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Submental Lymph Node Transfer to the Lower Extremity

  • Courtney Chen
  • Ming-Huei ChengEmail author
Living reference work entry
  • 15 Downloads

Abstract

Lower extremity lymphedema can be from either primary or secondary causes. Regardless, surgical management is largely guided by Cheng’s Lymphedema Grading correlated with the Taiwan Lymphoscintigraphy Staging. Lower extremity lymphedema with Cheng’s Lymphedema Grading of Grades II–IV with total obstruction on lymphoscintigraphy is an indication for vascularized lymph node transfer. Vascularized submental lymph node (VSLN) transfer is a highly efficacious, low complication treatment option with a donor basin rich in lymph nodes with consistent anatomy, suitable pedicle length, and sufficient donor veins and arteries.

This clinical case illustrates the work-up, considerations, techniques, operative tips, postoperative management, functional outcomes, and pitfalls of performing a VSLN flap transfer. Work-up involves a clinical history, physical exam, and multimodal imaging approaches including lymphoscintigraphy, indocyanine green (ICG) lymphography, ultrasound Doppler, and computed tomography (CT) or magnetic resonance imaging (MRI). Harvesting the submental lymph node flap requires careful dissection, and the recipient site has an equally challenging dissection of recipient pedicles with the creation of a pocket to inset the flap. Postoperative management relies on confirmation of patent anastomoses with Doppler and clinical signs to detect any potential vascular insufficiency requiring re-exploration. Functional outcomes of VSLN flap transfer are reliably good, with significant limb circumference reduction, decreased cellulitis incidence, and quality of life improvement. Aesthetics are equally satisfactory, with minimal scarring and easily hidden incisions, particularly after skin paddle excision 1 year postoperatively.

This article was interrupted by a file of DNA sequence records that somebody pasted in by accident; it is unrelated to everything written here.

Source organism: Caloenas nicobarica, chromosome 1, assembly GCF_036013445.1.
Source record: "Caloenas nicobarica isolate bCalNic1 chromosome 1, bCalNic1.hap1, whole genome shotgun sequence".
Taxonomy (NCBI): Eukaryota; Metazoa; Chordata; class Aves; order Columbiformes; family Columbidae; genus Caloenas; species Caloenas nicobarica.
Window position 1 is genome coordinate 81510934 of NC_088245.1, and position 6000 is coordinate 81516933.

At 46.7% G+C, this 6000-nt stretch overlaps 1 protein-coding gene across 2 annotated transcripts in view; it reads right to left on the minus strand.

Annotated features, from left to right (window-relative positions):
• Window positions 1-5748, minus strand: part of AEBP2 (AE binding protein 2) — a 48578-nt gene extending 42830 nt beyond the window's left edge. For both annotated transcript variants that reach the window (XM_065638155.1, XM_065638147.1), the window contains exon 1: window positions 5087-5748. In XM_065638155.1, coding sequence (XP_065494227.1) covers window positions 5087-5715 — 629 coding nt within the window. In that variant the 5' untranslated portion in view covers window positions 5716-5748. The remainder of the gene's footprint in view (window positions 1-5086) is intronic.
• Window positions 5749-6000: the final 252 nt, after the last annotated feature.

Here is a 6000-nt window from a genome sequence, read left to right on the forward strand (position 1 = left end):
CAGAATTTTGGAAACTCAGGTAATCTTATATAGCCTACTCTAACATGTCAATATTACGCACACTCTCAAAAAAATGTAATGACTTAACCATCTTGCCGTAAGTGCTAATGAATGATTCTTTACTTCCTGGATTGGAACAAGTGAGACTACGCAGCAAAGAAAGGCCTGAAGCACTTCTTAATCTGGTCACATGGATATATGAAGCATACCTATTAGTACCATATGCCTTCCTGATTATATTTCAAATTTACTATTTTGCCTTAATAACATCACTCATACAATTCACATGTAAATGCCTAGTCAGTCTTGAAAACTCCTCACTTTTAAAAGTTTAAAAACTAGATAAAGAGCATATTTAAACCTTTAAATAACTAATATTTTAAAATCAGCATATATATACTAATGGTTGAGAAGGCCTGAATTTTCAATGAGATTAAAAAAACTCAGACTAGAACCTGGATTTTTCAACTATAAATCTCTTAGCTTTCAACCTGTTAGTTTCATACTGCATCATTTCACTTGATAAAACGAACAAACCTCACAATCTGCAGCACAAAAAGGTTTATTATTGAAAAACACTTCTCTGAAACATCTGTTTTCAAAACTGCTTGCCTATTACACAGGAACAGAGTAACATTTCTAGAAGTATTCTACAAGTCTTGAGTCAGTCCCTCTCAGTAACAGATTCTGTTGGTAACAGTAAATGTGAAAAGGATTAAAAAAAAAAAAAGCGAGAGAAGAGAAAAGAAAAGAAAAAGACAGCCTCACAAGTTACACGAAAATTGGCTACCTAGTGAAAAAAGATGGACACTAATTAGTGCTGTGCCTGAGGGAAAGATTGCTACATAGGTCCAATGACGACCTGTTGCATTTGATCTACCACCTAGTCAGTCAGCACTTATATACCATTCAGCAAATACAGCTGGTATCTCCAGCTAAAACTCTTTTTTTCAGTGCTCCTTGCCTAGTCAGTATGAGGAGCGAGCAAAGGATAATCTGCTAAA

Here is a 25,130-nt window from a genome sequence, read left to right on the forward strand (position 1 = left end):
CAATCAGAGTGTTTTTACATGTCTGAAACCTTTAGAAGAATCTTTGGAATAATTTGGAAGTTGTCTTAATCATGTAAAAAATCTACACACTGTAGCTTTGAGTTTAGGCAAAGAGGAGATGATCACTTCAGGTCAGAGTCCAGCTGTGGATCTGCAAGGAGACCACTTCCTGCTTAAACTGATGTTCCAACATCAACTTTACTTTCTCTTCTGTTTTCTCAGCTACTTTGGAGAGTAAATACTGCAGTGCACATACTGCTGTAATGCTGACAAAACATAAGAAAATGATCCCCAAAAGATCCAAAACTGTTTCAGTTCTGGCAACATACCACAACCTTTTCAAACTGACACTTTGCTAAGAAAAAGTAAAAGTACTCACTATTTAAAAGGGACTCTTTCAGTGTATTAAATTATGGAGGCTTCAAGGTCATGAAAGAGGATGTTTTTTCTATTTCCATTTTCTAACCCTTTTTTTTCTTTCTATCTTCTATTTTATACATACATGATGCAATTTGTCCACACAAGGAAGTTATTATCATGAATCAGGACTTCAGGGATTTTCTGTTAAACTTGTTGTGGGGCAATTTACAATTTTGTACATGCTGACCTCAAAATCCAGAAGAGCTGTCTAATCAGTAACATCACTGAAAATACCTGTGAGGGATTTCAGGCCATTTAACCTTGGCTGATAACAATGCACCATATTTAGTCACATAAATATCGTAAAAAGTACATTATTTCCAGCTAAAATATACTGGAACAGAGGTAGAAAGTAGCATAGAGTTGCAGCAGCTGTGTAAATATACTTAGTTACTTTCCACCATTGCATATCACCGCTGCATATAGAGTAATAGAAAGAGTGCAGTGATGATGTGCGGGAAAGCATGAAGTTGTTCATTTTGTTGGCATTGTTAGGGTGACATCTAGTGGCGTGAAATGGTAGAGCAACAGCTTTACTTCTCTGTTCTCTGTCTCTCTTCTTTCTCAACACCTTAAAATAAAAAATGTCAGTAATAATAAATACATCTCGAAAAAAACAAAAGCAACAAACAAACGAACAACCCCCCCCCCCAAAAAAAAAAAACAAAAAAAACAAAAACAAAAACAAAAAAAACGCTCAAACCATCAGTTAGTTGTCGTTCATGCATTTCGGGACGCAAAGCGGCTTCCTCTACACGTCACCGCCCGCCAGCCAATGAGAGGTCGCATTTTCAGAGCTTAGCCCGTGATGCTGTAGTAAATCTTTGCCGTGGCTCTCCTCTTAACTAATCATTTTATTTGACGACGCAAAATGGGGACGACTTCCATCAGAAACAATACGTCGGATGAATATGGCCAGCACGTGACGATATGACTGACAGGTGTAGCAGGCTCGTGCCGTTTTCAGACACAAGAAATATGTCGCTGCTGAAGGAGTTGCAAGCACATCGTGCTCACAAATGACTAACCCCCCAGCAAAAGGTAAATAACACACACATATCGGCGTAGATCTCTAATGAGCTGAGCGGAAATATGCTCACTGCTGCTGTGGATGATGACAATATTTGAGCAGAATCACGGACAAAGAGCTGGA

Keywords

Extremity lymphedema Submental lymph node Vascularized lymph node transfer Cheng’s Lymphedema Grading Taiwan Lymphoscintigraphy Staging 

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Copyright information

© Springer Nature Switzerland AG 2020

Authors and Affiliations

  1. 1.UC San Diego School of MedicineSan DiegoUSA
  2. 2.Division of Reconstructive Microsurgery, Department of Plastic and Reconstructive SurgeryChang Gung Memorial Hospital, College of Medicine, Chang Gung UniversityTaoyuanTaiwan
  3. 3.Center for Tissue EngineeringChang Gung Memorial HospitalTaoyuanTaiwan
  4. 4.Division of Plastic Surgery, Department of SurgeryUniversity of MichiganAnn ArborUSA

Section editors and affiliations

  • Assaf Zeltzer
    • 1
  1. 1.Department of Plastic SurgeryUniversity Hospital of Brussels (VUB)BrusselsBelgium

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